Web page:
Parking problem at Riverview in Coquitlam

BC Housing looking at ways to deal with parking, advisory group wants assurances solutions won't be a barrier to public access

Once a quiet refuge, the Riverview Hospital grounds have become a hive of movie-making and construction activity even as services for mental health and other programs lease space on the site.

But changes to the 244-acre property have created a problem more often seen in areas of high density — parking — requiring a closer look by BC Housing and others interested in the site who are worried about rules potentially clamping down on visitors.

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“We don’t want to see the parking restrictions become a barrier to volunteers working on the site or visitors coming to visit the grounds,” said Coquitlam Coun. Craig Hodge, who chairs the city's Riverview Lands Advisory Committee.

Last week, council agreed to send a letter to BC Housing about the issue and Hodge said he hopes the provincial agency will keep council updated about any parking changes on the site.
Currently, BC Housing is in the midst of hiring a manager who will look at solutions to the parking problem, according to a spokesperson.

Parking demand at the former Riverview Hospital lands has grown substantially in recent years thanks to filming and construction of new facilities, such as the Valleyview building and the Centre for Mental Health and Addictions.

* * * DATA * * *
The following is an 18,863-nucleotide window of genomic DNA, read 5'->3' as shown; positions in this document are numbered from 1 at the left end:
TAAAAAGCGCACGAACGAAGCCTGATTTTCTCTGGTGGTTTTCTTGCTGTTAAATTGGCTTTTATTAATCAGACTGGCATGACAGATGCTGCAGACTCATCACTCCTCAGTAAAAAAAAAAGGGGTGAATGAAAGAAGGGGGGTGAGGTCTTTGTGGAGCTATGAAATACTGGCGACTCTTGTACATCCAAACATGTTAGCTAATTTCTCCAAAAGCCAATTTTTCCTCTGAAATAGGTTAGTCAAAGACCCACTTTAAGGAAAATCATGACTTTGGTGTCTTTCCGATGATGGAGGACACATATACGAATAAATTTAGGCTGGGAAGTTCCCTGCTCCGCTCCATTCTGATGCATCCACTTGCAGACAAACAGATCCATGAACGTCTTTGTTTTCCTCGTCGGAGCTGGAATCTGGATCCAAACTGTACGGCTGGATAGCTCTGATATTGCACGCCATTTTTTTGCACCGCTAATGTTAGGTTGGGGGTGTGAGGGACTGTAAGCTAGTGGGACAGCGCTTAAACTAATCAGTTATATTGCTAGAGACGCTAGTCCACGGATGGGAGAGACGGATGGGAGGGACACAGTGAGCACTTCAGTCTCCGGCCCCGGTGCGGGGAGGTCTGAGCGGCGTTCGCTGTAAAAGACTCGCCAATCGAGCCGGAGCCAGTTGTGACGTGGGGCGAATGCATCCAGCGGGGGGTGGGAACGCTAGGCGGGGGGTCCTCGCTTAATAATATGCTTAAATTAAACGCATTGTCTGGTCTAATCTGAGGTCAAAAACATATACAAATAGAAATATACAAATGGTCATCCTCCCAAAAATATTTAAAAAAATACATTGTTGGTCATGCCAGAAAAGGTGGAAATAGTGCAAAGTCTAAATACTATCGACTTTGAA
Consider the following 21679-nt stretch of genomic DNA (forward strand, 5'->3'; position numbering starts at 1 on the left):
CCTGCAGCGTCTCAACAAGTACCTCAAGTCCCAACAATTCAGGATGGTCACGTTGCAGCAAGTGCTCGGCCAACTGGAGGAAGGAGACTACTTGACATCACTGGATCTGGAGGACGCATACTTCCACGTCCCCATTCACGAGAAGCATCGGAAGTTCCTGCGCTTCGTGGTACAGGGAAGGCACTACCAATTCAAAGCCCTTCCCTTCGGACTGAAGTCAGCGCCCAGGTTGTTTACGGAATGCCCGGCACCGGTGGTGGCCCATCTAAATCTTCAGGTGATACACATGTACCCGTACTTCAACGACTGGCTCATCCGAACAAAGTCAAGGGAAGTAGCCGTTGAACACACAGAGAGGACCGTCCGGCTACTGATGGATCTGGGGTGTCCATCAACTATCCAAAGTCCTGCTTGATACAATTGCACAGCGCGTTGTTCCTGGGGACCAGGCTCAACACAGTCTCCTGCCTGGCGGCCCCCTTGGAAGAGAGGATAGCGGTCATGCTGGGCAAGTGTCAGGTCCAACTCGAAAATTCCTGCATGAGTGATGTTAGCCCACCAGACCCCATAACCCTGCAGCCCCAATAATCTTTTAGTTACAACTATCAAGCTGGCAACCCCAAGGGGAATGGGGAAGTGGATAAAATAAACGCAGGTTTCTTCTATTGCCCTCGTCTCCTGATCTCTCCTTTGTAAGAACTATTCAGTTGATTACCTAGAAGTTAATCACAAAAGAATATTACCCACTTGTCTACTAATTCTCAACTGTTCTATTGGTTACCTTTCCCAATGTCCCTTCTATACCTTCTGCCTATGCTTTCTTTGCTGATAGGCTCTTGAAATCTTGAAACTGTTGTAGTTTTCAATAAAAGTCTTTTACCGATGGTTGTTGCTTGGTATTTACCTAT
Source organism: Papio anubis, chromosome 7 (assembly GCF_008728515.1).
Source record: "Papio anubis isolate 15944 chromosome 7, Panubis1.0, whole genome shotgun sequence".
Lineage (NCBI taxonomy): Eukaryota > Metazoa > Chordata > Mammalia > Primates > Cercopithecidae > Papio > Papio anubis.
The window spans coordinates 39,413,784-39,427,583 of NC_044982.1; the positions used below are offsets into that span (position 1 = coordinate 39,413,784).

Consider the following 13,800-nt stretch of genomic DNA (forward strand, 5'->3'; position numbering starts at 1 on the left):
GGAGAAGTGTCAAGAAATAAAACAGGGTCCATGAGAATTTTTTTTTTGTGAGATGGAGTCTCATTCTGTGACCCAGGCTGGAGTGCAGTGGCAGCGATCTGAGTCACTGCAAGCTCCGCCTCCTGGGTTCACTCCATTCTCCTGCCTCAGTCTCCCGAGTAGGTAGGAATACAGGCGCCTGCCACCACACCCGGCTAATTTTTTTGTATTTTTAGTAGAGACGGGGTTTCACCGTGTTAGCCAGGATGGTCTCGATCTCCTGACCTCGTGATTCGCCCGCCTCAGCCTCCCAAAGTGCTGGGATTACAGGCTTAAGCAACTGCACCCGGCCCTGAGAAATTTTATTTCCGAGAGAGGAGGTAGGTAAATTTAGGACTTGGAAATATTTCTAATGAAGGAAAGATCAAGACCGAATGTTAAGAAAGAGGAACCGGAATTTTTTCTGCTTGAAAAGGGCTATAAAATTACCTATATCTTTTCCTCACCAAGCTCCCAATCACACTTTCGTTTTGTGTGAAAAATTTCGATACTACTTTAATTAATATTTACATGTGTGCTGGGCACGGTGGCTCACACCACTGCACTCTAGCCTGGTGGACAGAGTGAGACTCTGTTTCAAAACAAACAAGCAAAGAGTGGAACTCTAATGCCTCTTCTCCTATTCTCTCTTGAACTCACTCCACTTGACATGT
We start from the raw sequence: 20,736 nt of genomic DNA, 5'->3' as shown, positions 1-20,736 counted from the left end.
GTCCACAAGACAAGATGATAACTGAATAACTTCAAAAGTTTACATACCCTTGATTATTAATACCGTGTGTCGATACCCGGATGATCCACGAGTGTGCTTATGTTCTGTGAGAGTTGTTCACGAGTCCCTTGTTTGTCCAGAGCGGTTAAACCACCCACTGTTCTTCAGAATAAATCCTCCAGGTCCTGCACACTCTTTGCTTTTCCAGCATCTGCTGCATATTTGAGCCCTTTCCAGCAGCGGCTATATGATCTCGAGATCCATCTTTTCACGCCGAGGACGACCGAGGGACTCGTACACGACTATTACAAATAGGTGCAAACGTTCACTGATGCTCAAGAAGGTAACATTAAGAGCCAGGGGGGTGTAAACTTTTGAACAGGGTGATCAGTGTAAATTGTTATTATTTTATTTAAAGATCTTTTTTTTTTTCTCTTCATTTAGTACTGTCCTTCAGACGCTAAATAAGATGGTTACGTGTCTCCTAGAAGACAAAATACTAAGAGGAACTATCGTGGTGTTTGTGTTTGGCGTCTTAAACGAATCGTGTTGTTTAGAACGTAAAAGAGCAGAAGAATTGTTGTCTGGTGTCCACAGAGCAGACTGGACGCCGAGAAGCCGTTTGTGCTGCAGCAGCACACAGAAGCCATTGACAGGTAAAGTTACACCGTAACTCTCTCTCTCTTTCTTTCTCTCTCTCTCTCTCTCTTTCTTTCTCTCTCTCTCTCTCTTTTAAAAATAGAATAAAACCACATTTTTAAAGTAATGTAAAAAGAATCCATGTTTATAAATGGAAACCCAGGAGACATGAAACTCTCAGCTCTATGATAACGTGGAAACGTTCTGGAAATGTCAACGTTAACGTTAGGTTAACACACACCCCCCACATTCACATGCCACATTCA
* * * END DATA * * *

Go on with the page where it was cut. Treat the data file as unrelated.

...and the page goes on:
In an email to The Tri-City News, BC Housing communication manager Rajvir Rao confirmed that parking is tight on the site even though there are 1,450 spaces available.

Much of the demand comes from film crews and the site can accommodate up to four productions at a time. But each movie shoot needs between 120 and 150 stalls while construction workers on site building two new mental health facilities will need between 200 to 300 parking stalls for sub-trades, deliveries and storage, depending on phase of construction.

(On average, 90 film and television productions are shot each year in Coquitlam, according to the city.)

As well, the site is home to approximately 130 patients who have nursing and support staff who work on the site, and tenants in other occupied buildings are entitled to parking as part of their lease agreements.

The result is, there are more people who need parking than spaces available.

Hodge said he hopes initiatives to deal with the parking problem won’t result in any new temporary parking spots that could mean disturbance of land at the site. And he doesn’t like the idea of pay parking, especially for volunteers.

But he said some sort of solution is necessary; providing more transit is one idea he hopes BC Housing pursues. As well he would like to see more carpooling and other opportunities.

“Management is better than expansion and transit would be a good option for that site,” he said, adding that any solutions should involve maximizing existing parking, not adding more.

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